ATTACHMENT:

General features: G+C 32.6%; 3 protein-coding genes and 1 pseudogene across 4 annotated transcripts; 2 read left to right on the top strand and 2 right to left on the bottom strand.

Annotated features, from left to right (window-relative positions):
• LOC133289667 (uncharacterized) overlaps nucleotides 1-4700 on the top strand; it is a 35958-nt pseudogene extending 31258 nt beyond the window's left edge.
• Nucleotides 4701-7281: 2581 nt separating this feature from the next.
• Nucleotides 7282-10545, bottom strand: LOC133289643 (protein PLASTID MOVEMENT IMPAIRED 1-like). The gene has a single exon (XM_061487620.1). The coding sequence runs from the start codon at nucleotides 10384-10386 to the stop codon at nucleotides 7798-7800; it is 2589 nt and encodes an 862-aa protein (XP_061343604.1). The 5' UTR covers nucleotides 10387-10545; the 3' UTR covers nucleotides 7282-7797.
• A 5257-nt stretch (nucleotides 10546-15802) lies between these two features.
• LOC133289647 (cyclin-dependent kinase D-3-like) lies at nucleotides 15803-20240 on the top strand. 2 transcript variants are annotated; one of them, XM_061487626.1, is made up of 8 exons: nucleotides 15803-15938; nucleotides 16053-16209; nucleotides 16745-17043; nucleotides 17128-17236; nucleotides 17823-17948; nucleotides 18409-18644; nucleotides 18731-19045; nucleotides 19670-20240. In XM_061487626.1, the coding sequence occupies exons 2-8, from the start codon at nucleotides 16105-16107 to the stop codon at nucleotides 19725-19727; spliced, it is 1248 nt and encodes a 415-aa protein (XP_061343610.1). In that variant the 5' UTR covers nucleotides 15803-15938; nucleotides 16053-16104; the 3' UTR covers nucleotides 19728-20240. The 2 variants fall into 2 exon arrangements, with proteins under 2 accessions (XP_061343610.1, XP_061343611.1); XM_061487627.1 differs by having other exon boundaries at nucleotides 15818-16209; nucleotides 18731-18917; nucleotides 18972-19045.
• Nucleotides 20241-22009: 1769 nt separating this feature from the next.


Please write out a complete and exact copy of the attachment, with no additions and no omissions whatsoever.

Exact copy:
General features: G+C 32.6%; 3 protein-coding genes and 1 pseudogene across 4 annotated transcripts; 2 read left to right on the top strand and 2 right to left on the bottom strand.

Annotated features, from left to right (window-relative positions):
• LOC133289667 (uncharacterized) overlaps nucleotides 1-4700 on the top strand; it is a 35958-nt pseudogene extending 31258 nt beyond the window's left edge.
• Nucleotides 4701-7281: 2581 nt separating this feature from the next.
• Nucleotides 7282-10545, bottom strand: LOC133289643 (protein PLASTID MOVEMENT IMPAIRED 1-like). The gene has a single exon (XM_061487620.1). The coding sequence runs from the start codon at nucleotides 10384-10386 to the stop codon at nucleotides 7798-7800; it is 2589 nt and encodes an 862-aa protein (XP_061343604.1). The 5' UTR covers nucleotides 10387-10545; the 3' UTR covers nucleotides 7282-7797.
• A 5257-nt stretch (nucleotides 10546-15802) lies between these two features.
• LOC133289647 (cyclin-dependent kinase D-3-like) lies at nucleotides 15803-20240 on the top strand. 2 transcript variants are annotated; one of them, XM_061487626.1, is made up of 8 exons: nucleotides 15803-15938; nucleotides 16053-16209; nucleotides 16745-17043; nucleotides 17128-17236; nucleotides 17823-17948; nucleotides 18409-18644; nucleotides 18731-19045; nucleotides 19670-20240. In XM_061487626.1, the coding sequence occupies exons 2-8, from the start codon at nucleotides 16105-16107 to the stop codon at nucleotides 19725-19727; spliced, it is 1248 nt and encodes a 415-aa protein (XP_061343610.1). In that variant the 5' UTR covers nucleotides 15803-15938; nucleotides 16053-16104; the 3' UTR covers nucleotides 19728-20240. The 2 variants fall into 2 exon arrangements, with proteins under 2 accessions (XP_061343610.1, XP_061343611.1); XM_061487627.1 differs by having other exon boundaries at nucleotides 15818-16209; nucleotides 18731-18917; nucleotides 18972-19045.
• Nucleotides 20241-22009: 1769 nt separating this feature from the next.